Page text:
2. For anyone wondering about the conversion he's doing at 2:18

    01111100 = 7C

    1) covert from binary to decimal
    2) convert decimal to hexidecimal

    0*(2^7)+1*(2^6)+1*(2^5)+1*(2^4)+1*(2^3)+1*(2^2)+0*(2^1)+0*(2^0) = 124

    124/16 = 7.75 (throw away the decimal)
    124-(16*7) = 124-112 = 12


  3. Not a bad basic description. Considering both what the official documents and those created by the homebrew community say though, it's impressive you can get that level of clarity out of it.

    Though to be fair there's a lot of other complications and weirdness in relation to how graphics are stored…
    But…. That's a bit much for a single short video.

  4. The fun thing is that the NES does it the exact same way, and the only difference is that it only supports the 2 bits per pixel format, and only 32 bytes of CGRAM (4 background and 4 sprite palettes with 4 palette indices each)

  5. Awesome explanation…the details are clear and crisp! This really helps you to appreciate the design moves that often go unnoticed.  This vid got me thinking about some things…the programmers cook up these amazing systems/games for our enjoyment, but most of us stay at the level of consumption.  Its like going to a restaurant and trying authentic thai food…it doesn't necessarily mean that we go out of our way to understand the culture of where that food comes from.  I think the same goes for games.  We can consume the game by playing it, but to truly grasp the imagination of the system/game at hand we need to understand what's under the hood, and its obvious from these vids that you need a good foundation in mathematics and programming. These videos help us to appreciate the chefs who cooked up these experiences.   This is a whole other dimension to gaming that I think deserves our attention. Thanks for your vids, man

  6. Thank you very much! I grew up with this system and want to use it to explain these sorts of programming concepts to my son as he grows up. I really appreciate your thoughtful explanations of these concepts! Keep 'em coming!

  7. man I'm loving this! I think hands down the best channel on how seeing a designers point of view in programming SNES games. Keep it up man, I love this stuff (MOOORE INPUT!!!)

  8. Great content man! This makes me want to learn how to program the SNES, and these videos could serve as a good visual reference when things aren't very clear in text form. Once you're done with this series, you should do something like this for the IBM PC and compatibles, since interest in that machine is growing and it's still not very well covered. Of course, modern PCs are still IBM PC/AT compatibles, so this would cover modern computers in a way as well.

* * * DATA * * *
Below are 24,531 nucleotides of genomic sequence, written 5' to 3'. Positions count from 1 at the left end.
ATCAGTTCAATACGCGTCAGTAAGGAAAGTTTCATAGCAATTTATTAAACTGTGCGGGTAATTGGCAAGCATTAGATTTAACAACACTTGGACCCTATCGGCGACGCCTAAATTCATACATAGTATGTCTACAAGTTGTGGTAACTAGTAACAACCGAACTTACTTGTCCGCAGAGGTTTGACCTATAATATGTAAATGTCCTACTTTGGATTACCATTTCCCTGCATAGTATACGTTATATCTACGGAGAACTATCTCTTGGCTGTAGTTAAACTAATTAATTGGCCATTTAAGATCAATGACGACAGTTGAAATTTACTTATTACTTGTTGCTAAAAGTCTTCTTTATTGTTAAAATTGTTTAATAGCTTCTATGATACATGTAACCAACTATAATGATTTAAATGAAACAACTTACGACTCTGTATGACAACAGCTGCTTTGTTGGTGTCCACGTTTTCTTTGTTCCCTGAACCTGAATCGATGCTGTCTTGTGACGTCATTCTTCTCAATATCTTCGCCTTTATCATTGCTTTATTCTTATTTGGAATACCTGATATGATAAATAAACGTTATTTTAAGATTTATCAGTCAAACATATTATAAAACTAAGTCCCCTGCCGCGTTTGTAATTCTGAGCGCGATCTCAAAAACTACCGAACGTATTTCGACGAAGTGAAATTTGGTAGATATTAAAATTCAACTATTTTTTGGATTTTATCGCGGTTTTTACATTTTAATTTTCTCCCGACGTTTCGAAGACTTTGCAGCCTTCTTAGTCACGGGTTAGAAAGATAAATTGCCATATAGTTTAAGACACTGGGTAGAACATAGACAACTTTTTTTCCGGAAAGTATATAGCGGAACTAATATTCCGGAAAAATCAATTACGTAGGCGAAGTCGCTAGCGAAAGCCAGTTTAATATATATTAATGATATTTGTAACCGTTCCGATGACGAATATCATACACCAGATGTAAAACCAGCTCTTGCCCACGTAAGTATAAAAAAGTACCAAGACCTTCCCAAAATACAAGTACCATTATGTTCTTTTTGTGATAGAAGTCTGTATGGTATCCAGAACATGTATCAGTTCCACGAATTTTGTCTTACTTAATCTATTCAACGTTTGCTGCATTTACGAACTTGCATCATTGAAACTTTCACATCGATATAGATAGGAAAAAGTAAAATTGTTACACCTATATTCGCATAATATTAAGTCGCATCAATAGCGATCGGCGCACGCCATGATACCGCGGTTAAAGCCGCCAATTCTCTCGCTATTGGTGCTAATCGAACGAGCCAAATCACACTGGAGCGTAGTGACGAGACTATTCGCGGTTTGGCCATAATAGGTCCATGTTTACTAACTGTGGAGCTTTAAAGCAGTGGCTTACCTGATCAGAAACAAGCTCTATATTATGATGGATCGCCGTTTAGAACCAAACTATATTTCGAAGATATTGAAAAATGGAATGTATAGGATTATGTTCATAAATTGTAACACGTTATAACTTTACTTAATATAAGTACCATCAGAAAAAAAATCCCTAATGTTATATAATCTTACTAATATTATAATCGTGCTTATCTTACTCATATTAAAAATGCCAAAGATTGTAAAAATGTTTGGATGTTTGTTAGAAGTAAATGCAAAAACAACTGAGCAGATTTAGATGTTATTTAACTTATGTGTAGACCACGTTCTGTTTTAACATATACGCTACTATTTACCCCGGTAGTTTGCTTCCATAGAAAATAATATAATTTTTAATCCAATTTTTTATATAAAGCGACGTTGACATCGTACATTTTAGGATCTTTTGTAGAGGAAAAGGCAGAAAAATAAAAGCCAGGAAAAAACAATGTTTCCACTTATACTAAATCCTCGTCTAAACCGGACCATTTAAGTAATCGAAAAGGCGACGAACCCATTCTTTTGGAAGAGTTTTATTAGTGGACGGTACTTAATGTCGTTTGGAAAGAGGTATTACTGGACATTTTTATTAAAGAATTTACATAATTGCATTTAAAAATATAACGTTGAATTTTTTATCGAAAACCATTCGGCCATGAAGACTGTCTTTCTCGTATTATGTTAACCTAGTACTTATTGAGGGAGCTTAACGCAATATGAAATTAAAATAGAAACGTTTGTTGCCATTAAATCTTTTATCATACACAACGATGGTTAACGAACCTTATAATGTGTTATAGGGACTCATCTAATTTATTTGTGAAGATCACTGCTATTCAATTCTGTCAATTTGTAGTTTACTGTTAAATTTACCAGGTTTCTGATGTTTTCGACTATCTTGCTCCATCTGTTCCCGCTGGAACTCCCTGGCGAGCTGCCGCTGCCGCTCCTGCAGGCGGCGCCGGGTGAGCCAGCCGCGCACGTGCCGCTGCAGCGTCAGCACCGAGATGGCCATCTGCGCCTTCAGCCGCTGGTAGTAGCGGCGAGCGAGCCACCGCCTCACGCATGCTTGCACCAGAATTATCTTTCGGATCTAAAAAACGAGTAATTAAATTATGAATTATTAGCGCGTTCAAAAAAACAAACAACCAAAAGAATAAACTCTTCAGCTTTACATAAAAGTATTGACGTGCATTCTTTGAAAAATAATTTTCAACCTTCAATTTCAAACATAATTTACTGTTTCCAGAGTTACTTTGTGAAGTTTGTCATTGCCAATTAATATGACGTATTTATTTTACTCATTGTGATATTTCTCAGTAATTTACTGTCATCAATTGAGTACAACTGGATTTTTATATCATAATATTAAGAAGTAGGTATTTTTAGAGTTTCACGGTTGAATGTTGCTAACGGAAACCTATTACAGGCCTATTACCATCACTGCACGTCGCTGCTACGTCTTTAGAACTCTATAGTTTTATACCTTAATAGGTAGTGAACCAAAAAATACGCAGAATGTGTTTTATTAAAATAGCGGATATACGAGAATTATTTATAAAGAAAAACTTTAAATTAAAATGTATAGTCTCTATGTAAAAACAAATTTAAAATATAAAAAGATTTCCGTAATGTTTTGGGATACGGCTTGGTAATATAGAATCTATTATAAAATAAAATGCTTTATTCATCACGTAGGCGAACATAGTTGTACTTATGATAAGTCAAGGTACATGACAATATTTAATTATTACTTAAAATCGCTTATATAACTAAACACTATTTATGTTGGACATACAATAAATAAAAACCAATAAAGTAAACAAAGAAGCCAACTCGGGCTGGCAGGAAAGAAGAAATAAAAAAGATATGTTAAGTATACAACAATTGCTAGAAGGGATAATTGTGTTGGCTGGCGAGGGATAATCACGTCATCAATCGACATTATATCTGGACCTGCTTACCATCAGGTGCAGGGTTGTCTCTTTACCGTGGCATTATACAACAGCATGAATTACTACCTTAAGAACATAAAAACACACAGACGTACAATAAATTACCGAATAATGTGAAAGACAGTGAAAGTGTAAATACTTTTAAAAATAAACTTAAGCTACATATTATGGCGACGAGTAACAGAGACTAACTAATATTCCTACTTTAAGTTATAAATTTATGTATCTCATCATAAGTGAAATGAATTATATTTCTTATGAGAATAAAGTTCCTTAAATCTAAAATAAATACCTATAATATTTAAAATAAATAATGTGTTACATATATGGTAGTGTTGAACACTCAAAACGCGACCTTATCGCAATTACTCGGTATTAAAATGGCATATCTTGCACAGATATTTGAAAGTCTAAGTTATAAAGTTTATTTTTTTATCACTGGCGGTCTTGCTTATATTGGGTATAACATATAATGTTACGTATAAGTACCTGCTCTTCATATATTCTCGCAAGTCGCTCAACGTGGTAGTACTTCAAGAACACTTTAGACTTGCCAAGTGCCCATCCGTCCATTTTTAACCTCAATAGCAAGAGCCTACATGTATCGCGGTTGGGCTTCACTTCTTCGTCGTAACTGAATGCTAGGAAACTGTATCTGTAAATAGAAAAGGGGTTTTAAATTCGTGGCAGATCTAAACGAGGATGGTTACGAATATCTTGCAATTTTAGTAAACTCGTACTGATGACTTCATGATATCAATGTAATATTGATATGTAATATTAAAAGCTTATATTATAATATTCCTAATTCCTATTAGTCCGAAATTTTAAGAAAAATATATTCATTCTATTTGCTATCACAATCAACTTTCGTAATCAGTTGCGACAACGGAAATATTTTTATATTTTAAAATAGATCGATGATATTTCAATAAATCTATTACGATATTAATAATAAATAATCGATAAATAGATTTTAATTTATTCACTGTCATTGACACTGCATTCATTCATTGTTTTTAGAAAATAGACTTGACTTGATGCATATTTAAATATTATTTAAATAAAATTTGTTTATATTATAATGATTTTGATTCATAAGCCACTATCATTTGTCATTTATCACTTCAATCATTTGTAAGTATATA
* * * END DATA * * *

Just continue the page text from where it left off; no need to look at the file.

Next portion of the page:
I'm actually developing my own game for MS-DOS as a hobby project. I'm using Digital Mars C compiler on Windows 10 with Code::Blocks for my IDE and DosBox for testing. It's surprisingly quite simple to do.

  9. This is an amazing work, incredibly well explained. I love your videos, looking forward for the rest of the videos and all the hardware stuff you can deep inside this great console.

  10. Could you please, after this series is done, talk about NES, SMS and Genesis graphics? I believe there would be some content overlap, but it would still be better if each series would work separated from each other.

  11. This is so enlightening, your videos have really good editing and you know your stuff. I’m definitely looking forward to each video

  12. Once you're done with this series, can you make a video explaining how the 3D graphics in Star Fox (or Starwing of you're like me and lives in Europe) works? I've always (or, well, not always, it's closer to about 2 – 2 and a half years) how 3D polygonal graphics works, especially in retro games, and Wikipedia isn't very trustworthy, so I'd absolutely love it if you made a video on the subject of Star Foxes 3D graphics.

  13. Does anyone knows a similar video ( or series of ) about the Genesis ( Mega Drive ) ?
    All those that i found are not as in depth as i hoped :-/

  14. I am impressed with your content quality and the amount of technical data provided. It’s really appreciated, I wish I had found this sooner.

  15. You talk about the color palette, but what is actually generating the color, like a red or yellow. I know they are not real color pigments, so what exactly are they!

  16. I think the idea that you can't have "true black" in direct color is based on the mistaken notion that black and white are not completely relative to one another and what is white one second can literally be black the other depending on what it is in relation to. So, it doesn't matter, there is no "true black"

  17. 0:22
    of course

  18. 3:27 Finalmente… agora eu sei o que significa, em partes, bits por PIXEL!

    Na imagem, vários números em um mesmo bloco, que é PIXEL que veremos na tela em cores….

  19. Greattt another Nintendo centric channel, pretty cliche… Great content nonetheless. Here's a challenge, I wanna see you or someone break down the Genesis. Let's see how Alien Soldier or Thunder Force IV get their awesome graphics and animation.

  20. 1:01 Is it just me or I see a mushroom in the string on the right?
    But Fantastic content, I will binge watch all of your videos. Very entertaining.

  21. This whole series is amazing. My only suggestion is to include links to other video, or test resources relating to the video so those of us who want to delve deeper can explore it more in depth. Cheers. And thanks for taking the time and effort to make this series.

  22. This is super interesting. But question: i would like to understand all explanations. What do I have to do? Which books do I have to read or which subjects are important? — sorry, as you see, i am a noob. So a big thank you to anyone who could give me an answer. ?

  23. Why do snes games only have 128 colors or less on screen in mode 5? Is it because they’re using 4-bit, 16 color graphics per element instead of 8-bit 256 color graphics?